Author Topic: EM Drive Developments - related to space flight applications - Thread 2  (Read 2105862 times)

Offline Rodal

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In this report http://ntrs.nasa.gov/archive/nasa/casi.ntrs.nasa.gov/20110023492.pdf NASA's Dr. White wrote of his continuing "dialogue with the (International Space Station) ISS national labs office for an on orbit DTO (On Orbit Detailed Test Objectives)" of the EM Drive (which he calls "Q-Thruster"):


The "Q-Thruster" in this case appears to be a Woodward/ME device.

Quote
The "Q-Thruster" in this case appears to be a Woodward/ME device.   

Yes.  No.  Sort of.
....

1) The example of "Q-Thruster" pictured in the report is what's called by Woodward followers a "Mach-Lorentz thruster (MLT)".  As such, it is not a Woodward Mach Effect (Piezoelectric) device.  The  Mach-Lorentz thruster (MLT) uses a charging capacitor embedded in a magnetic field created by a magnetic coil. It is claimed that a Lorentz force, cross product between the electric field and the magnetic field, appears and acts upon the ions inside the capacitor dielectric. In such electromagnetic experiments, the power can be applied at frequencies of several megahertz, unlike piezoelectric PZT stack actuators where frequency is presently limited to tens of kilohertz.  This kind of Mach Lorentz thruster (MLT) was nullified by the experiments of Brito, Marini and Galian (who used a classic Cavendish type pendulum where all the power supply was self-contained with the MLT device).  The nullifying experiments of Brito Marini and Galian (http://enu.kz/repository/2009/AIAA-2009-5070.pdf) where repeated and published in a peer-reviewed AIAA journal (Journal of Propulsion and Power) (http://arc.aiaa.org/doi/abs/10.2514/1.46541?journalCode=jpp).  Woodward has instead concentrated on the Mach Effect (Piezoelectric) thruster.

2) To concentrate on spaceflight applications (the subject of this thread) it is of paramount importance the amount of power required to produce a given level of thrust. Notice that the force per power input reported by Woodward's Mach Effect thruster in their latest reported experiments (Fearn, Zachar, Woodward & Wanser) is several orders of magnitude lower than the "EM drives".  Actually it is barely (3.5 times higher) more than the force per power input of a photon rocket (using a military searchlight as a means of propulsion ! ):

reported measurement ForcePerPowerInput (milliNewtons/kW)

MICROWAVE (* Cannae Superconducting *)             761.9 to 952.4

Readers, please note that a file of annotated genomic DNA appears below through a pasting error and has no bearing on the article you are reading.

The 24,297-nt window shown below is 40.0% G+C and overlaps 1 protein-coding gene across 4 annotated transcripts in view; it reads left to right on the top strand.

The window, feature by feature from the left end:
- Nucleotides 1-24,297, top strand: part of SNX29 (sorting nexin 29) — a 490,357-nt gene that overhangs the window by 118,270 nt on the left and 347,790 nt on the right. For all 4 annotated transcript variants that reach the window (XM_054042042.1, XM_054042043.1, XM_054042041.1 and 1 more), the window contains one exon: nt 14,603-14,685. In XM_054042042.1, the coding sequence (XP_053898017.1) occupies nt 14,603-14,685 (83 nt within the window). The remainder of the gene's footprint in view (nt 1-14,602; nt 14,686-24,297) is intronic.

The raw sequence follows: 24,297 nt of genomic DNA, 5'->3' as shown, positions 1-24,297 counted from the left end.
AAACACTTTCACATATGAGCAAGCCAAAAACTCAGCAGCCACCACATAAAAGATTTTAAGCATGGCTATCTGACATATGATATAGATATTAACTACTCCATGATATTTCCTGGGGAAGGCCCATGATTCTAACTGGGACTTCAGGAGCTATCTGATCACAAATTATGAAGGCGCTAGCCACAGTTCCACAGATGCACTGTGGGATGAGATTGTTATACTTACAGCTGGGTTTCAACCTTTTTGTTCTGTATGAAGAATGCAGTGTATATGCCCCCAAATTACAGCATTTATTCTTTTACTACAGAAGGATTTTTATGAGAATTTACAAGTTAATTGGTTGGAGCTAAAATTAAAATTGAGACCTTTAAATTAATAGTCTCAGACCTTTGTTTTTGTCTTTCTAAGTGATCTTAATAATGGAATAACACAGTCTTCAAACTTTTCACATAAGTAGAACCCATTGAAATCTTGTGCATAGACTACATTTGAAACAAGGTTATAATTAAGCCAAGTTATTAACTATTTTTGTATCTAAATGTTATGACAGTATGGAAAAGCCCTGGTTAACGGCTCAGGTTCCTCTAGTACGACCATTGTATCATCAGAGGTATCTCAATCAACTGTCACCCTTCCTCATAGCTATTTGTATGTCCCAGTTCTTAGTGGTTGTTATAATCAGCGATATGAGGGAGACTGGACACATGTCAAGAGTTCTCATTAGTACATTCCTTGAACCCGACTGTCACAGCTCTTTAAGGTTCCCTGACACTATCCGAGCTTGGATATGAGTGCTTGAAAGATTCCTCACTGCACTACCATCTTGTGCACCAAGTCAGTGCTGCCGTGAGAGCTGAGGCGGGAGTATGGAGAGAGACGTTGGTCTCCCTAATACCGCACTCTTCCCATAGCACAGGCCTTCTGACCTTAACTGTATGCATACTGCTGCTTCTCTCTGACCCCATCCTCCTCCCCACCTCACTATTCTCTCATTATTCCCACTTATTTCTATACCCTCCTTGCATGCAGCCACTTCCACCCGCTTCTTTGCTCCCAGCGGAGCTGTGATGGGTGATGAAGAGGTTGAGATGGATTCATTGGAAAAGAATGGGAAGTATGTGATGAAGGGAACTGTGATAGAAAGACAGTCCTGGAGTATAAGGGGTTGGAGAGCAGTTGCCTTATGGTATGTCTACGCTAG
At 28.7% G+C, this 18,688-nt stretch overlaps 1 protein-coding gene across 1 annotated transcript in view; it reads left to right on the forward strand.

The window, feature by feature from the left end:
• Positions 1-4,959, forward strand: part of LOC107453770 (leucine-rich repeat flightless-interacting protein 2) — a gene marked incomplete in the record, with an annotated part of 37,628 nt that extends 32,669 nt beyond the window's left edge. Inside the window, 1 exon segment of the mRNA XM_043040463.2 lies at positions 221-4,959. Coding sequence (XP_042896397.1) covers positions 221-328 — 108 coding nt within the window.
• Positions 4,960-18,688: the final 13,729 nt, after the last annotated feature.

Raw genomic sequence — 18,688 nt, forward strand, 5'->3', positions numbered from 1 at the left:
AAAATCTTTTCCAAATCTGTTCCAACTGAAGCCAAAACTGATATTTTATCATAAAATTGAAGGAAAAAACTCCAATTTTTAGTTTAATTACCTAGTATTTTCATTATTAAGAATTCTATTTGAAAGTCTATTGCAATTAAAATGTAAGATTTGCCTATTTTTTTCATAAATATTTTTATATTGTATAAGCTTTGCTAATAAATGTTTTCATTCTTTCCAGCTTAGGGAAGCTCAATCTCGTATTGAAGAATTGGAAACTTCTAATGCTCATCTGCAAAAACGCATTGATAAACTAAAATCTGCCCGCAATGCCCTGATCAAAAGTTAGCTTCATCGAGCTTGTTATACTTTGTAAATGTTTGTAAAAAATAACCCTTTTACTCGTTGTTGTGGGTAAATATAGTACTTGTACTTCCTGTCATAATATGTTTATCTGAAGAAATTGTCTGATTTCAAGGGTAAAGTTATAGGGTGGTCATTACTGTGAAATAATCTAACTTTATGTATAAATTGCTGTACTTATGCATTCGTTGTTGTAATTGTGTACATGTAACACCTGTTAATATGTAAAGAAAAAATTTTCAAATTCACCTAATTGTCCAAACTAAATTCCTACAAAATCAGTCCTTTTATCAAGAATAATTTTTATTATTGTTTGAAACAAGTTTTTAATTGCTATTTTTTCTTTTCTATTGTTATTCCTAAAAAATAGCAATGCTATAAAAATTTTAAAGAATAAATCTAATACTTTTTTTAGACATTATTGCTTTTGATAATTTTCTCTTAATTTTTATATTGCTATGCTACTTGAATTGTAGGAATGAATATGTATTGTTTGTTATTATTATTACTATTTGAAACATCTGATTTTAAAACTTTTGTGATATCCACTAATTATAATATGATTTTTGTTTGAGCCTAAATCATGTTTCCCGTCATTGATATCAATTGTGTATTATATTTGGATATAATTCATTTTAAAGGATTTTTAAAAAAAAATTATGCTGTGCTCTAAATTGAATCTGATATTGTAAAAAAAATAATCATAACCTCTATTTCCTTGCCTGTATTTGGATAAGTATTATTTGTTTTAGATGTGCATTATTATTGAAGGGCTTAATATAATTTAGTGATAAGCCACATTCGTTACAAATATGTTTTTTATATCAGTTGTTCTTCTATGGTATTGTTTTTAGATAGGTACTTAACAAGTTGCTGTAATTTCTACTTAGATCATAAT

MICROWAVE (* Prof. Juan Yang et.al. China*)            290
MICROWAVE (* Shawyer Demo *)                               80 to 243
MICROWAVE (* Shawyer Experimental *)                   18.82
MICROWAVE (* Brady c TE mode *)                             21.31
MICROWAVE (* Brady a TM mode*)                               5.396
MICROWAVE (* Brady b TM mode*)                               3.000
PIEZOELECTRIC (*Fearn, Zachar, Woodward & Wanser*) 0.01176

3) To understand what is important for spaceflight applications: how small is the force (for a given power input) produced by Woodward's (Fearn, Zachar, Woodward & Wanser) latest Mach Effect experiments: it takes 80000 times greater power to produce the same level of force with the Woodward's (Fearn, Zachar, Woodward & Wanser) device as the superconducting EM Drive.  Also for spaceflight applications comparison, notice that while Dr. White calculated that it would take 2 MW power input (nuclear power generation) for the microwave EM Drive at 0.4 N/kW missions to Mars and Titan/Enceladus, it would take 68 *(10 ^9) watts (68 Gigawatts) for Woodward's (Fearn, Zachar, Woodward & Wanser) device to produce the same thrust, given its tiny 0.00001176 N/kW thrust/PowerInput. (Fearn, Zachar, Woodward & Wanser device gives just 3.5 times the thrust/powerInput of a very inefficient classical-physics means of propellant-less propulsion: using a military searchlight as a photon-rocket ) . 

4) Thus, it is evident, that for spaceflight applications  (the subject of this thread) we should concentrate on the devices that require orders of magnitude (up to  80000 times) less power to produce a given level of thrust: the microwave EM Drives.